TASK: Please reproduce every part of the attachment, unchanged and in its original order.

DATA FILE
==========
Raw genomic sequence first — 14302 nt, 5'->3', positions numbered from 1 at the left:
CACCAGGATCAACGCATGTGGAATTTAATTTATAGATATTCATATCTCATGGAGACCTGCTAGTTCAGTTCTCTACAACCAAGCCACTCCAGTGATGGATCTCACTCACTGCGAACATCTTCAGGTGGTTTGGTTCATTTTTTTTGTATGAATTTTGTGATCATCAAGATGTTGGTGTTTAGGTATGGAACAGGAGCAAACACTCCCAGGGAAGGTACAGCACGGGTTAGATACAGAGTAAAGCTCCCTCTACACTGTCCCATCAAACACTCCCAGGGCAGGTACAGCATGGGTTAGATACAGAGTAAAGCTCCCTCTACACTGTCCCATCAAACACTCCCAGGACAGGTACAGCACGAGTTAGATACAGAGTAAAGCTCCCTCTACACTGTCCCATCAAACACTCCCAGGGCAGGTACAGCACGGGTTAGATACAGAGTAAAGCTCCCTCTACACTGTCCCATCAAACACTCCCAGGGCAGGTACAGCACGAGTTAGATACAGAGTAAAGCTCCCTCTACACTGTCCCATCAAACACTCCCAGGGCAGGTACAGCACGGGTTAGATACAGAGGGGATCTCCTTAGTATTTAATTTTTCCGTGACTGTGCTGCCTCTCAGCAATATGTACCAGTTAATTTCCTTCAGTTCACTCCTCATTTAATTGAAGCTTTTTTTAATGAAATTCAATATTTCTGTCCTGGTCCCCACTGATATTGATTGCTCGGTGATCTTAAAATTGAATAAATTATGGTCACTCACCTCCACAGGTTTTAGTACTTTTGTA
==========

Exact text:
Raw genomic sequence first — 14302 nt, 5'->3', positions numbered from 1 at the left:
CACCAGGATCAACGCATGTGGAATTTAATTTATAGATATTCATATCTCATGGAGACCTGCTAGTTCAGTTCTCTACAACCAAGCCACTCCAGTGATGGATCTCACTCACTGCGAACATCTTCAGGTGGTTTGGTTCATTTTTTTTGTATGAATTTTGTGATCATCAAGATGTTGGTGTTTAGGTATGGAACAGGAGCAAACACTCCCAGGGAAGGTACAGCACGGGTTAGATACAGAGTAAAGCTCCCTCTACACTGTCCCATCAAACACTCCCAGGGCAGGTACAGCATGGGTTAGATACAGAGTAAAGCTCCCTCTACACTGTCCCATCAAACACTCCCAGGACAGGTACAGCACGAGTTAGATACAGAGTAAAGCTCCCTCTACACTGTCCCATCAAACACTCCCAGGGCAGGTACAGCACGGGTTAGATACAGAGTAAAGCTCCCTCTACACTGTCCCATCAAACACTCCCAGGGCAGGTACAGCACGAGTTAGATACAGAGTAAAGCTCCCTCTACACTGTCCCATCAAACACTCCCAGGGCAGGTACAGCACGGGTTAGATACAGAGGGGATCTCCTTAGTATTTAATTTTTCCGTGACTGTGCTGCCTCTCAGCAATATGTACCAGTTAATTTCCTTCAGTTCACTCCTCATTTAATTGAAGCTTTTTTTAATGAAATTCAATATTTCTGTCCTGGTCCCCACTGATATTGATTGCTCGGTGATCTTAAAATTGAATAAATTATGGTCACTCACCTCCACAGGTTTTAGTACTTTTGTA